PORTLAND, Maine — “A culture of encounter demands that we be ready not only to give but also to receive. Media can help us greatly in this, especially nowadays, when the networks of human communication have made unprecedented advances. The internet, in particular, offers immense possibilities for encounter and solidarity. This is something truly good, a gift from God,” said Pope Francis on World Communications Day last summer.

Since his Papal Inauguration in March 2013, Pope Francis has encouraged Church leaders around the world to engage with online audiences. In the Diocese of Portland, Bishop Robert P. Deeley is active in the digital environment, even sharing thoughts and pictures on a personal Twitter account (@BishopDeeley).

Continuing in that spirit, the Rev. Michael Seavey is using the art of blogging to connect with Catholics and non-Catholics in the Diocese of Portland.

Seavey is the administrator of Cathedral of the Immaculate Conception Parish in Portland and pastor of the other Portland Peninsula & Island Parishes. His popular blog, found at www.portlanddiocese.org/FrMichaelSeavey, features a variety of informative material that is refreshing the faith for some, and rekindling it for others.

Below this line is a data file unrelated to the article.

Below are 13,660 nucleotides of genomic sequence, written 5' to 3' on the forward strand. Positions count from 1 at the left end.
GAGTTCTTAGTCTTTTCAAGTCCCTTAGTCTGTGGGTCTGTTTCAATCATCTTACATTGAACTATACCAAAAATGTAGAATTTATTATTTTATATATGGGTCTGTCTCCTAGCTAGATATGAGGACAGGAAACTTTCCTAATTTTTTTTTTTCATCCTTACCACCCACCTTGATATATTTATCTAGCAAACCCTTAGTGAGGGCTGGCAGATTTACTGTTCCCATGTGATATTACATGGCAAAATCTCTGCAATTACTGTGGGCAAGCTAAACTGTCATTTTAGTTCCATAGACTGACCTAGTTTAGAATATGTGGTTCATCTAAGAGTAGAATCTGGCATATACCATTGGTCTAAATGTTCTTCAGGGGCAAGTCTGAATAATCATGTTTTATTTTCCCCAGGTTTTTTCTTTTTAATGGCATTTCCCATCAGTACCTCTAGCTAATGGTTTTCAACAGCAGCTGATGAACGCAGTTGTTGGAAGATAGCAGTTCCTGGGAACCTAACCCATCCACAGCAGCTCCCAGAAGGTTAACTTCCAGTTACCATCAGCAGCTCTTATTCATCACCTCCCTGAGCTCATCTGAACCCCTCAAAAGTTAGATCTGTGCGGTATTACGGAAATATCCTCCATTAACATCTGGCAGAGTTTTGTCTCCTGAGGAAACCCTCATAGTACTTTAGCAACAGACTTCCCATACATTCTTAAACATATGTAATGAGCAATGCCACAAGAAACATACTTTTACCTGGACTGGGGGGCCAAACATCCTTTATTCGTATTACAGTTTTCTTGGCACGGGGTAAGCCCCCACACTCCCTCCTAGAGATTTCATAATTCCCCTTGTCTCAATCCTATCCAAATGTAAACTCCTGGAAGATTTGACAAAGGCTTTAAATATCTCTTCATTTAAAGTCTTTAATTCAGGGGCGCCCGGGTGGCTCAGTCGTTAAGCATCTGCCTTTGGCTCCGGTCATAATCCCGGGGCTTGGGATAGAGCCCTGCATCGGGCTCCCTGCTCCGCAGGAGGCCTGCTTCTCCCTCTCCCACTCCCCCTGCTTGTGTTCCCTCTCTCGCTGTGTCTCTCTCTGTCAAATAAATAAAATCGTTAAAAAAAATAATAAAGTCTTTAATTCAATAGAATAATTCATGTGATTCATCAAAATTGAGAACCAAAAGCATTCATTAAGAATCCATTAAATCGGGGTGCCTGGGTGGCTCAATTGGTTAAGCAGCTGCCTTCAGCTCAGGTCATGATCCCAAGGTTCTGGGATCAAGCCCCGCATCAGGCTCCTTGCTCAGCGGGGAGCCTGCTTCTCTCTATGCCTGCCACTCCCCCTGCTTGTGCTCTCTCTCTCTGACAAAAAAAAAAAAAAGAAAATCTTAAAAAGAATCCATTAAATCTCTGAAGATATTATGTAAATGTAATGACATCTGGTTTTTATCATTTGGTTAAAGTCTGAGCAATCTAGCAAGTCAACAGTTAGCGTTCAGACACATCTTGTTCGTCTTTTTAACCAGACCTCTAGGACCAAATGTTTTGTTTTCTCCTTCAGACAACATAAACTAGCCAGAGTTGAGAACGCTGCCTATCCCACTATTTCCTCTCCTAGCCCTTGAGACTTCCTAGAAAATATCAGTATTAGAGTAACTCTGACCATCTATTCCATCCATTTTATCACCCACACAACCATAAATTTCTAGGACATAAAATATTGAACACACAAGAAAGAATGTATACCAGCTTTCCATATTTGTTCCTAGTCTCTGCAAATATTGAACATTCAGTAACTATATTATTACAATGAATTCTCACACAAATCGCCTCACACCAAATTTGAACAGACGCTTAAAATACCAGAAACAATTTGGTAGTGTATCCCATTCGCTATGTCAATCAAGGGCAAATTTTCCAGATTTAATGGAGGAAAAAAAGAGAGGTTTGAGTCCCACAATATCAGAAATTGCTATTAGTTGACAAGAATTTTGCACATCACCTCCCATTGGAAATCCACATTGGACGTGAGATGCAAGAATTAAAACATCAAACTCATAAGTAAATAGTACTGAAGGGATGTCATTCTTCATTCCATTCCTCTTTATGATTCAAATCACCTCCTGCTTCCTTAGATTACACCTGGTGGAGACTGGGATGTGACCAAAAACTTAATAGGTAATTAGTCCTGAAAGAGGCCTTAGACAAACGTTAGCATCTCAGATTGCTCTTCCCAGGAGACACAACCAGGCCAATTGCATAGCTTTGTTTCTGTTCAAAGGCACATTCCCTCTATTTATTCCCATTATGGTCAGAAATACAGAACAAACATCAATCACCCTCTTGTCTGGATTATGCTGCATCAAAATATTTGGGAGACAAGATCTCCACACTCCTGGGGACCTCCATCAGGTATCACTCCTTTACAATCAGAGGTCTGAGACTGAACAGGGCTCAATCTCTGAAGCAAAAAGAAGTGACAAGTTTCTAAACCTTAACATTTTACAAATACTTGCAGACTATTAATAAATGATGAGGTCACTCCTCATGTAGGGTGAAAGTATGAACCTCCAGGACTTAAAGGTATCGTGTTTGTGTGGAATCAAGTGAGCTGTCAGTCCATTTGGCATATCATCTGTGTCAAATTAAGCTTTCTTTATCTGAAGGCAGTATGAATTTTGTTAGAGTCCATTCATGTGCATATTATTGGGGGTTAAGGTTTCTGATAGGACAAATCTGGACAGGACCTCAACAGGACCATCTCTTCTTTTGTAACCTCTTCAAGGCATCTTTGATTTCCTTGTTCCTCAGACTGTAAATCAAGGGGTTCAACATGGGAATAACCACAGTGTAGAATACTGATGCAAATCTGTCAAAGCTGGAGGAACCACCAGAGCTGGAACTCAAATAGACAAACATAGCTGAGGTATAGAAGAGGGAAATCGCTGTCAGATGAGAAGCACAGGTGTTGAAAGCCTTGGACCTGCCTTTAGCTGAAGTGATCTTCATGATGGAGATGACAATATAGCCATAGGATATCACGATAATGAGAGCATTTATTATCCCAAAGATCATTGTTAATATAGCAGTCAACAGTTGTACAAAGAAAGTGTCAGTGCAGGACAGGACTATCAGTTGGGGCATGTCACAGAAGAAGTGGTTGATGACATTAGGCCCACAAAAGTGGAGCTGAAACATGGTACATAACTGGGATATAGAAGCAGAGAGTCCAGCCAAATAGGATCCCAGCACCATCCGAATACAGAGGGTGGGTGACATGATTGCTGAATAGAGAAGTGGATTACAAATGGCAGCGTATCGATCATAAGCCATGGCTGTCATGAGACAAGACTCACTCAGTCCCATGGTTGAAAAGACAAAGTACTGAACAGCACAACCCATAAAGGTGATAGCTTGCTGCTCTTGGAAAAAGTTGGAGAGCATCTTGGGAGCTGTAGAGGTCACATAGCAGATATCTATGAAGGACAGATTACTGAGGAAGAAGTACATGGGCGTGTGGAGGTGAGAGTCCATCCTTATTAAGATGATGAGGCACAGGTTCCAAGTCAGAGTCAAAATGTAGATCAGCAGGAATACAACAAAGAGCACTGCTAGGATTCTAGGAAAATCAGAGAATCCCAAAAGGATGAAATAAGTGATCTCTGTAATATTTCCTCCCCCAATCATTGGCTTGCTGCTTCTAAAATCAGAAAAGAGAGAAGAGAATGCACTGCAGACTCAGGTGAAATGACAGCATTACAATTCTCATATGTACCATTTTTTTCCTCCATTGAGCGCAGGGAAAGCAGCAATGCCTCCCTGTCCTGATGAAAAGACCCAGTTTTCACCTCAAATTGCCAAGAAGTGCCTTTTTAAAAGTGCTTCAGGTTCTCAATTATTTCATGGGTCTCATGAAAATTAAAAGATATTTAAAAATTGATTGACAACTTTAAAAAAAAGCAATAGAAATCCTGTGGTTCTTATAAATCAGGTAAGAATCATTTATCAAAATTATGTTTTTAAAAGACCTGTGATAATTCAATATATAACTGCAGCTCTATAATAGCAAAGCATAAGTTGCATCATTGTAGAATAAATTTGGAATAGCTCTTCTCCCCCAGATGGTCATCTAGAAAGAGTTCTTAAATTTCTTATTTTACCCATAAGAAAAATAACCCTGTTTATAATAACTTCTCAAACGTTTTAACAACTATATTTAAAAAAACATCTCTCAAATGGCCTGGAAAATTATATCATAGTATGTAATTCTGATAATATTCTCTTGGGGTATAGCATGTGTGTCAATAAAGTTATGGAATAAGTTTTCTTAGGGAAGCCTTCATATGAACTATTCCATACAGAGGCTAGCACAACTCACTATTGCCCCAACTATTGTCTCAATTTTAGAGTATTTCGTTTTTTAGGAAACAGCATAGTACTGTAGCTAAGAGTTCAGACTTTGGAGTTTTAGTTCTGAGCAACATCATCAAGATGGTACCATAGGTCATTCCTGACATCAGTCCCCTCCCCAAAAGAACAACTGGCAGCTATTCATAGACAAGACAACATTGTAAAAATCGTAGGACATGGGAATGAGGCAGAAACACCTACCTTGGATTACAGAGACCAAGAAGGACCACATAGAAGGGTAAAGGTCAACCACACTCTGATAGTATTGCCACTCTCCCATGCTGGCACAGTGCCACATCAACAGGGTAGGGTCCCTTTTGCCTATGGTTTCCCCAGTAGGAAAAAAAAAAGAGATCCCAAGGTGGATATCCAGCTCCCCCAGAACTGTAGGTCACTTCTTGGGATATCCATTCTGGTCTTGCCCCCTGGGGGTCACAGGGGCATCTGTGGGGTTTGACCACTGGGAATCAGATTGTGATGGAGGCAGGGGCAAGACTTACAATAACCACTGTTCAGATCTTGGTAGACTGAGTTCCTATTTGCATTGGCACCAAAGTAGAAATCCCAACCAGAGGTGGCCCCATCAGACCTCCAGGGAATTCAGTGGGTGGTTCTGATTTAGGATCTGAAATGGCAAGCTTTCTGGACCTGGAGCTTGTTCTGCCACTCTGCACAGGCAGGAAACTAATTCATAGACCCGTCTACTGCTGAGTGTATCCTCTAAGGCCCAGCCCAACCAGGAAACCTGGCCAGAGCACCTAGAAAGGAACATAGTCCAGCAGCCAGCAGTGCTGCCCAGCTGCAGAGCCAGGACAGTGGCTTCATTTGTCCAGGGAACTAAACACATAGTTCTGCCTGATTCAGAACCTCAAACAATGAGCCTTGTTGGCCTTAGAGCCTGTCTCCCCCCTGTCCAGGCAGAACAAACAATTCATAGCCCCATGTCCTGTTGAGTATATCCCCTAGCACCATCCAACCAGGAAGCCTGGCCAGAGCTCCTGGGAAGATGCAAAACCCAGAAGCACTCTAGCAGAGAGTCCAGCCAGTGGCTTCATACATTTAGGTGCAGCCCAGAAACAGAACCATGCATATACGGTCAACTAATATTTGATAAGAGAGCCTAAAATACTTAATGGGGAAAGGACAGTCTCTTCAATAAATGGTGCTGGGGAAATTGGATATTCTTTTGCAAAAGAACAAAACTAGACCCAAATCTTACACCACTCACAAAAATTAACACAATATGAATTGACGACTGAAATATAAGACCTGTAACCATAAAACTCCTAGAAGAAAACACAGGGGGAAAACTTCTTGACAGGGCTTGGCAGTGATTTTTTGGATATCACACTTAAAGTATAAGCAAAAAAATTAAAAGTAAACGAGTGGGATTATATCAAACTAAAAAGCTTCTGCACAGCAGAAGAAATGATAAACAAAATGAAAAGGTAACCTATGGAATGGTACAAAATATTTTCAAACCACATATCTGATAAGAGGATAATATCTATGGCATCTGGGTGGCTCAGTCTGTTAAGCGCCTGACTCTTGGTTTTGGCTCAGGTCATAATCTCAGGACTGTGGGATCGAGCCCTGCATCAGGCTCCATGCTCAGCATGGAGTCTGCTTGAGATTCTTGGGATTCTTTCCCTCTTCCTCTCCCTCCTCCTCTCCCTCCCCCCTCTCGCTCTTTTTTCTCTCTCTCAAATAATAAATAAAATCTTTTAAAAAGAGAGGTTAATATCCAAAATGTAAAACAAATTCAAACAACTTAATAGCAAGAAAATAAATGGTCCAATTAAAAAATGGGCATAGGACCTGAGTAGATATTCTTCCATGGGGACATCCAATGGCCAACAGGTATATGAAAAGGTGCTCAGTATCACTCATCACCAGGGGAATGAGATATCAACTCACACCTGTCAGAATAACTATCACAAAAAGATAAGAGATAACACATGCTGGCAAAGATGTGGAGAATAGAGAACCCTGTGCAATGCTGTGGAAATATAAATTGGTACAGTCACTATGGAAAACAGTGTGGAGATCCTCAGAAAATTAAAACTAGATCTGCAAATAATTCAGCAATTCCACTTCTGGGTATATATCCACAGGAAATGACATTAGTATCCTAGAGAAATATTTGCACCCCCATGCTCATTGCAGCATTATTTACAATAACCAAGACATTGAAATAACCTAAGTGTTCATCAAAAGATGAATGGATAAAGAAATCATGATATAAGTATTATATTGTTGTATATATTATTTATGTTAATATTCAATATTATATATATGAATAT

“The blog gives me the opportunity to explain our faith but also to educate on Catholic teaching regarding crucial issues that are impacting many in our communities,” said Seavey.

In addition to posting weekly homilies, Seavey has shared a seven-part series explaining the Catholic Church’s teaching on immigration, testimony he presented in Augusta regarding the issue of general assistance for refugees and asylees, articles he has written for area newspapers, and an essay on the myths and realities of domestic violence.

“At the start, I didn’t know what to expect, but the response from people to the homilies, entries and special messages is inspiring,” said Seavey. “As the Holy Father said, ‘It is not enough to be a passer-by on the digital highways, simply connected; connections need to grow into true encounters.’”